OSU Sesquicentennial Oral History Project aims to capture the past through collecting stories

Stephanie Kutcher Orange Media Network
The OSU Sesquicentennial Oral History Project collects stories and first-hand-accounts from people in the OSU community, and each person interviewed is photographed. The Project aims to piece together OSU’s history through the different interviews. 

Thomas Ebrahimi News Contributor

The tunnels moan under the pressure of the ground above. Sounds echo, bouncing crisply from wall to wall. A cold tension fills the air.

Someone was murdered in the catacombs underneath Sackett Hall.

The story has been told again and again. Kathy Parks was attacked by serial rapist and murderer Ted Bundy in May of 1974, and left for dead in the catacombs.

But it didn’t happen.

The truth is Kathy was never attacked on campus, and there’s no catacombs beneath Sackett Hall. The story is fabricated, historically inaccurate and a product of years of misinformation and assumption.

These are the types of rumors that oral historians aim to clarify, and the types of mysteries they aim to illuminate.

“You can’t accept what you hear as fact, it’s just a point of view,” said Chris Petersen, project lead for the OSU Sesquicentennial Oral History Project. “But facts can be

hard to identify.”

This unique approach is what drives the Oregon State University Sesquicentennial Oral History Project, a project celebrating the school’s 150th anniversary in 2018. The goal of the project is to record the history of OSU through the stories of both alumni and current students.

“I usually don’t know the person,” Petersen said. “But I’m asking them questions no one has ever asked them before.” 

Public Historian and Archivist Michael Dicianna heralded the opportunity this project provided to study historically underrepresented groups on campus and around the community. This work can be seen in the black railroad porters presentation put together by the Oral History Project earlier this October.

Dicianna said without the stories of the porters being recorded by archivists, the struggles of being a black porter in the Pacific Northwest may have been lost forever. Now they can be used as

tools for learning.

The project is interviewing current students, asking them about their struggles and beliefs. Dicianna said college campuses are reflections of the world around them, the documentation of students today, despite how mundane their lives may appear are vital aspects of understanding this era, both for future

Beavers and historians.

Speaking to how history becomes warped as it is told over time, Petersen said people seek to explain the unexplained and to inject spectacles into their boring lives. This, he warned, can create some historical inaccuracies

in the community.

“Memory is a very slippery thing,”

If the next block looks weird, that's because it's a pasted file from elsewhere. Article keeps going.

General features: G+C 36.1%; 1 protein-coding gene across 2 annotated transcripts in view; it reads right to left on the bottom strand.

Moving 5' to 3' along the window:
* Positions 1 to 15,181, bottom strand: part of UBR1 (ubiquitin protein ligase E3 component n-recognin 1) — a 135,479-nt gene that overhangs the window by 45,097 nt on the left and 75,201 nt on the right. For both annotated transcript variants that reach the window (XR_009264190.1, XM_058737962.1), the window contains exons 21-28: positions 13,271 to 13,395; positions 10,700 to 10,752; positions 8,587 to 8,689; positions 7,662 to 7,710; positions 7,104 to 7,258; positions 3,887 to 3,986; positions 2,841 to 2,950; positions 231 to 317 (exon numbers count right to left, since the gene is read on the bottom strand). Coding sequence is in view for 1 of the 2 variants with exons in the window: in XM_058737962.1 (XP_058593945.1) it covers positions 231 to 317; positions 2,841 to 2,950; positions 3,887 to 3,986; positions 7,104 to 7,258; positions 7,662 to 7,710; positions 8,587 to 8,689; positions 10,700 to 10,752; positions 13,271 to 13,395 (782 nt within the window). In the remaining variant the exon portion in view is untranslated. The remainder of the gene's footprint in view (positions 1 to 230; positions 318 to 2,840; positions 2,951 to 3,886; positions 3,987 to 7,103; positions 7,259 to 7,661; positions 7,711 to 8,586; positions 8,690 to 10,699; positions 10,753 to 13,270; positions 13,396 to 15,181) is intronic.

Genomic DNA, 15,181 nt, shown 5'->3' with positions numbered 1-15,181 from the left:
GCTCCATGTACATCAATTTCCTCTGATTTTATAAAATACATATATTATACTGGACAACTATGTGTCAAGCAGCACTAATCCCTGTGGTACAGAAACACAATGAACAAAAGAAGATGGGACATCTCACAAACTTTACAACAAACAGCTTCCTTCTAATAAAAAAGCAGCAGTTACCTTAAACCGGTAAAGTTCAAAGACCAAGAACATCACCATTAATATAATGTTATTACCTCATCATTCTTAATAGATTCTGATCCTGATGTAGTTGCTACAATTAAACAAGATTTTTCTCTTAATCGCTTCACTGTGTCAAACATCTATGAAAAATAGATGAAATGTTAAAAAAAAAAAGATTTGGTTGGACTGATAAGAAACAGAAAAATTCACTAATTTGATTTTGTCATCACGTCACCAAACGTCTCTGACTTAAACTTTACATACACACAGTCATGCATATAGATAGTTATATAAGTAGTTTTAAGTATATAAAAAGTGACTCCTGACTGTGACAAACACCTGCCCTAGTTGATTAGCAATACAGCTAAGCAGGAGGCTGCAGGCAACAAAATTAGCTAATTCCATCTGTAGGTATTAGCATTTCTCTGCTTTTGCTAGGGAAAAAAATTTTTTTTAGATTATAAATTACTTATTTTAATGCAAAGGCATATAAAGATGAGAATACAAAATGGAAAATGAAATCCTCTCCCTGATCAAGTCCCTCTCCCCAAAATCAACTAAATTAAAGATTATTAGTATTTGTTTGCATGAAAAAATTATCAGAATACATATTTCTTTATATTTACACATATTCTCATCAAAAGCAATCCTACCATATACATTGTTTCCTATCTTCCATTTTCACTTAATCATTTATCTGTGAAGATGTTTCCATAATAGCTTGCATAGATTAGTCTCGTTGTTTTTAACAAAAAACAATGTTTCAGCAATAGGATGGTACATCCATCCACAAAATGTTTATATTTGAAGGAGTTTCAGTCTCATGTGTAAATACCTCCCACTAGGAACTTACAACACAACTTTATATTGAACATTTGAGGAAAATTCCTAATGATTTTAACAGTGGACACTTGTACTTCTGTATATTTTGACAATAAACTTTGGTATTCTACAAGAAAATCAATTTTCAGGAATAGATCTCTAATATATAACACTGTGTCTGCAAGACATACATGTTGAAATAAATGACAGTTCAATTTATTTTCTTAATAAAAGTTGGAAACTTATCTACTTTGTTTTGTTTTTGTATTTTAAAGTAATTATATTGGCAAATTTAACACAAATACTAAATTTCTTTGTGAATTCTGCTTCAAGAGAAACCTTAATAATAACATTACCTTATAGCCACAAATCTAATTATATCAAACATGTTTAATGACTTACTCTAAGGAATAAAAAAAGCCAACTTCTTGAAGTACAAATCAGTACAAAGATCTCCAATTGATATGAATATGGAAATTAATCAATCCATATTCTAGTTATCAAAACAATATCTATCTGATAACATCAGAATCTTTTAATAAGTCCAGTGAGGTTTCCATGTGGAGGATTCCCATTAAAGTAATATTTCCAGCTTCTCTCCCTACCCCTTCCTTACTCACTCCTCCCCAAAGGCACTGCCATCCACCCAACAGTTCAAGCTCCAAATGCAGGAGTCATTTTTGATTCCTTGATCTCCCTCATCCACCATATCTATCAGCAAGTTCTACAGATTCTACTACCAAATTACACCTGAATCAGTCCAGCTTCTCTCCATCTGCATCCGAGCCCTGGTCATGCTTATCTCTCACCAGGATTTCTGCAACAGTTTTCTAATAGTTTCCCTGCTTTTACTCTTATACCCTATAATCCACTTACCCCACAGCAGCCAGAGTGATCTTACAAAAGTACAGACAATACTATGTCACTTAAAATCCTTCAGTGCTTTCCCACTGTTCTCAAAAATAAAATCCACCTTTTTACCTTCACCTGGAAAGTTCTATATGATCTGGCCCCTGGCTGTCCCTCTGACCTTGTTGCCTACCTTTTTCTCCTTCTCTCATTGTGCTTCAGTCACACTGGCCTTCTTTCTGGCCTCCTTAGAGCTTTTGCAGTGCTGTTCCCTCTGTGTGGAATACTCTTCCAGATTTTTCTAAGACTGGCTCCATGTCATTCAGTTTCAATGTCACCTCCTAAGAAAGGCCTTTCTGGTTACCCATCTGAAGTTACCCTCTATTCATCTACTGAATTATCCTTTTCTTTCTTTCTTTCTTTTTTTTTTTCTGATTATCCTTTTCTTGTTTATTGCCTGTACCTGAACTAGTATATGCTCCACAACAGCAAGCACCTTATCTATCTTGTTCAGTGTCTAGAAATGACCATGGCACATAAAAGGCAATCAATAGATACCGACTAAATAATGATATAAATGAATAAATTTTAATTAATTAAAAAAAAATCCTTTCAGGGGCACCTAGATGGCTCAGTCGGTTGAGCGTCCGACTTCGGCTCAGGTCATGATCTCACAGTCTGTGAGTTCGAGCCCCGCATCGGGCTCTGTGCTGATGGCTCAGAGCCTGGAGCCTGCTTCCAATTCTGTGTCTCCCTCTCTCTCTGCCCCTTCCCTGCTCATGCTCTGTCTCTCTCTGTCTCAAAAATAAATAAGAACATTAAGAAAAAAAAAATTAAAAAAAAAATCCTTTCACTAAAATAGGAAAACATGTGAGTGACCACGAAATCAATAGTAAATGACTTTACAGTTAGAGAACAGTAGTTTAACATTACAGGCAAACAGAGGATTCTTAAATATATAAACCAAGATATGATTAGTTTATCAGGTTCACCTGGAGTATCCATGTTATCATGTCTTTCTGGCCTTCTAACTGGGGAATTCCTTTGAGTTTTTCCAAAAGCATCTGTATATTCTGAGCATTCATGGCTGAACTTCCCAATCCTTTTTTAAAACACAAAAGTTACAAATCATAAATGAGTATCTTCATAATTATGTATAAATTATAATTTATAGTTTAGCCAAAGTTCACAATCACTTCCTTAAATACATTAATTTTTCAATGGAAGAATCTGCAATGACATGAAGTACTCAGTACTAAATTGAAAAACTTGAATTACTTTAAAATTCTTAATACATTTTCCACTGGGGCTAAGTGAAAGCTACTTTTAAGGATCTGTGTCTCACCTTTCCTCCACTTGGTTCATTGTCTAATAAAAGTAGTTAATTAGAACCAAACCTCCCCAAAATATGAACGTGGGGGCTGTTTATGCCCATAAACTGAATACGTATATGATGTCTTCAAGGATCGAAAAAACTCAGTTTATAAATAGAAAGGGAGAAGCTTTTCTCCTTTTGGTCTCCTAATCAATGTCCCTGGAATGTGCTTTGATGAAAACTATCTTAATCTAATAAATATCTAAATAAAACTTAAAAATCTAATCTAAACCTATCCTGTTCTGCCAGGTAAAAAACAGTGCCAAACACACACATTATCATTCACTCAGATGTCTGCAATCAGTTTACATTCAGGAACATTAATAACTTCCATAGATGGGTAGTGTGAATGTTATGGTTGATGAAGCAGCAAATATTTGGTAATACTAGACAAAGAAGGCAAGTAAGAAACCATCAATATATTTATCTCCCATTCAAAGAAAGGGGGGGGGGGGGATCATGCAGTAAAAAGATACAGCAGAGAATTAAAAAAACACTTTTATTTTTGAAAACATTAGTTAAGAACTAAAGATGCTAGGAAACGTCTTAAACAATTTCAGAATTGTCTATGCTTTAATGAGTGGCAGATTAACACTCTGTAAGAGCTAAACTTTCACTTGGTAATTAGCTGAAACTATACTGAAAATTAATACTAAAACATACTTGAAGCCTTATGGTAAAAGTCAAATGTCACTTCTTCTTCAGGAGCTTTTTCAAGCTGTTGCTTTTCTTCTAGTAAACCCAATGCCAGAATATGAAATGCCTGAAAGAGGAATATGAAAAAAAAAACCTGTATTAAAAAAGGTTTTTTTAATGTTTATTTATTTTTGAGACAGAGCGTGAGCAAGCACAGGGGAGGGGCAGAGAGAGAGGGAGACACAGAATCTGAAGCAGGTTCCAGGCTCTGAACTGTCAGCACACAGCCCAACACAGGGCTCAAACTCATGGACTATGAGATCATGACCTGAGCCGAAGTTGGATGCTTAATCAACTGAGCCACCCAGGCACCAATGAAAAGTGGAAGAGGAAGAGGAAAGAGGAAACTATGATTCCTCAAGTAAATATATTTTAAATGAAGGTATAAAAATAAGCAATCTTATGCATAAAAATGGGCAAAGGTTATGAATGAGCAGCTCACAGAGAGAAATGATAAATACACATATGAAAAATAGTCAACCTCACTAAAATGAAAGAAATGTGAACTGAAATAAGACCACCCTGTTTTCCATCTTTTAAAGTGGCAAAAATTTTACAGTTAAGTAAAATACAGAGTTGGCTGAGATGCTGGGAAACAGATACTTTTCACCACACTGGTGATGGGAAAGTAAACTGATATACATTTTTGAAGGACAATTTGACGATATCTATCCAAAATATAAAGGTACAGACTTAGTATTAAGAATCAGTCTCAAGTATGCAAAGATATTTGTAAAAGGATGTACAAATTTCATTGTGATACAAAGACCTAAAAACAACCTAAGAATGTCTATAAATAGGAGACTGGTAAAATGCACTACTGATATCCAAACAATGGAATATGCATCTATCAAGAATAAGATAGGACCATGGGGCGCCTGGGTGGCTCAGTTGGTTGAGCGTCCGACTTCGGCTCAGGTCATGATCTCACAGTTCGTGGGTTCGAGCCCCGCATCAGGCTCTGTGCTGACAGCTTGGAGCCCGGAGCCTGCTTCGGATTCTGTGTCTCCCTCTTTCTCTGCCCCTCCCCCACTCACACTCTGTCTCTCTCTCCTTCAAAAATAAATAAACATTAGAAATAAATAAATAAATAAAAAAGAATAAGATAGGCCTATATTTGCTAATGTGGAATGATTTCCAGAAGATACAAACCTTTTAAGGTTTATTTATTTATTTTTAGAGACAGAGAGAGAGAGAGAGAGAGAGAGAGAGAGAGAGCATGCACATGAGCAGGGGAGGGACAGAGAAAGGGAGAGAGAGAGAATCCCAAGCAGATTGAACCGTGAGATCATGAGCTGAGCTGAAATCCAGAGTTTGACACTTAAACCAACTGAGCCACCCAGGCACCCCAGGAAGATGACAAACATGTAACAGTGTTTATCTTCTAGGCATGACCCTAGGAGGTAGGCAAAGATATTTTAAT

Petersen said.

Petersen also noted that personal accounts come with personal biases and can be subject to nostalgia.

“All historians come with a point of view,” Petersen said. “Oral history is a record of what happened, and what people think happened or maybe what they

wanted to happen.”

Oral history, Petersen argues, is a one sided conversation about the story of a person’s life, a sort of unofficial record of the good and bad of his or her life and times, and gives texture to the largely featureless stories of history.

In his interview Petersen was able to ask questions such as, “What was Linus Pauling like to hang out with?” and “What was it like on campus the day after Pearl Harbor?”

It is that uniqueness that permeates oral history, and what has drawn Tiah Edmunson-Morton, archivist and curator for the Oregon Hops and Brewing Archives, to oral history,

“I had this ‘a-ha’ moment that I was creating something special,”

Edmunson-Morton said.

Edmunson-Morton explained that oral history adds another dimension to the typical paper documents. As opposed to just focusing on bigger names in history, she said she liked to focus on people who haven’t had their stories told.

Petersen completes this thought through his description of the “texture” of history. History is not just actions of important men and women in power. It is also the human experience of the commoner during that time. It’s one thing to understand the implications of Pearl Harbotr, it’s entirely different to hear someone give a first hand account of the sullen faces and silent halls of OSU the next day.

Dicianna explained that Oregon State and its students and faculty reflect the culture of the times. Essentially, OSU mirrors the world outside of the borough of Corvallis; its fears and hopes, its motivations and failures. Dicianna reasons, then, that the stories that are told, the oral history that is created, reflects the community.

“Oregon State is just a mirror of the culture,” Dicianna said.

The stories OSU tell today, of overtime victories over Cal, of Clown Hunting Mobs, and of everything in between textures the fabric of the history on campus, defining the culture for a new

generation of students.